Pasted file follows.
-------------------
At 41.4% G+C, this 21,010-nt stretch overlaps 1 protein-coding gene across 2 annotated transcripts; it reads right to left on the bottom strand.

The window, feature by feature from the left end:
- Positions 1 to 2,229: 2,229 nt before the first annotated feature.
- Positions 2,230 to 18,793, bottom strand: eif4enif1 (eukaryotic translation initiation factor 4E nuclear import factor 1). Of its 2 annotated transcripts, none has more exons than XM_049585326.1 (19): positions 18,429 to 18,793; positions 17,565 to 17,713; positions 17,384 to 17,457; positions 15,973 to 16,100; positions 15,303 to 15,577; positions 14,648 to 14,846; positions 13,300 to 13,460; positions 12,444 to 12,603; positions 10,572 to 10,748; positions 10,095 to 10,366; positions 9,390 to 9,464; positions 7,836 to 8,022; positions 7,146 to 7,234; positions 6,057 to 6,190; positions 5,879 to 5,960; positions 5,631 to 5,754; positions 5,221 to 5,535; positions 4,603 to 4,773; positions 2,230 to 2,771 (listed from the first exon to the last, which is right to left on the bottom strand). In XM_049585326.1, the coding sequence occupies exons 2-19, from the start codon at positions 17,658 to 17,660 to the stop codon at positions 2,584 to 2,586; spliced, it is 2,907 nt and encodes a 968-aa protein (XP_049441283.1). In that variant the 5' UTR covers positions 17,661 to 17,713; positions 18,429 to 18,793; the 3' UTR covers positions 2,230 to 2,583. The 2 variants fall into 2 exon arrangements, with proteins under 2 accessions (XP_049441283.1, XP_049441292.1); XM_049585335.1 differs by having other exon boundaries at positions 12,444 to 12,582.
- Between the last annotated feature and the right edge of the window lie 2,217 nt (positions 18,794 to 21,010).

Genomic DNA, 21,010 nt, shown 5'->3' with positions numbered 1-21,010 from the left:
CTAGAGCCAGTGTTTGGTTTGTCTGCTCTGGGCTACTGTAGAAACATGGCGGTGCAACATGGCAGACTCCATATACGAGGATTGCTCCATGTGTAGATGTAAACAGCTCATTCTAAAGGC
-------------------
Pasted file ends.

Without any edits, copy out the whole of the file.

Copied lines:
At 41.4% G+C, this 21,010-nt stretch overlaps 1 protein-coding gene across 2 annotated transcripts; it reads right to left on the bottom strand.

The window, feature by feature from the left end:
- Positions 1 to 2,229: 2,229 nt before the first annotated feature.
- Positions 2,230 to 18,793, bottom strand: eif4enif1 (eukaryotic translation initiation factor 4E nuclear import factor 1). Of its 2 annotated transcripts, none has more exons than XM_049585326.1 (19): positions 18,429 to 18,793; positions 17,565 to 17,713; positions 17,384 to 17,457; positions 15,973 to 16,100; positions 15,303 to 15,577; positions 14,648 to 14,846; positions 13,300 to 13,460; positions 12,444 to 12,603; positions 10,572 to 10,748; positions 10,095 to 10,366; positions 9,390 to 9,464; positions 7,836 to 8,022; positions 7,146 to 7,234; positions 6,057 to 6,190; positions 5,879 to 5,960; positions 5,631 to 5,754; positions 5,221 to 5,535; positions 4,603 to 4,773; positions 2,230 to 2,771 (listed from the first exon to the last, which is right to left on the bottom strand). In XM_049585326.1, the coding sequence occupies exons 2-19, from the start codon at positions 17,658 to 17,660 to the stop codon at positions 2,584 to 2,586; spliced, it is 2,907 nt and encodes a 968-aa protein (XP_049441283.1). In that variant the 5' UTR covers positions 17,661 to 17,713; positions 18,429 to 18,793; the 3' UTR covers positions 2,230 to 2,583. The 2 variants fall into 2 exon arrangements, with proteins under 2 accessions (XP_049441283.1, XP_049441292.1); XM_049585335.1 differs by having other exon boundaries at positions 12,444 to 12,582.
- Between the last annotated feature and the right edge of the window lie 2,217 nt (positions 18,794 to 21,010).

Genomic DNA, 21,010 nt, shown 5'->3' with positions numbered 1-21,010 from the left:
CTAGAGCCAGTGTTTGGTTTGTCTGCTCTGGGCTACTGTAGAAACATGGCGGTGCAACATGGCAGACTCCATATACGAGGATTGCTCCATGTGTAGATGTAAACAGCTCATTCTAAAGGC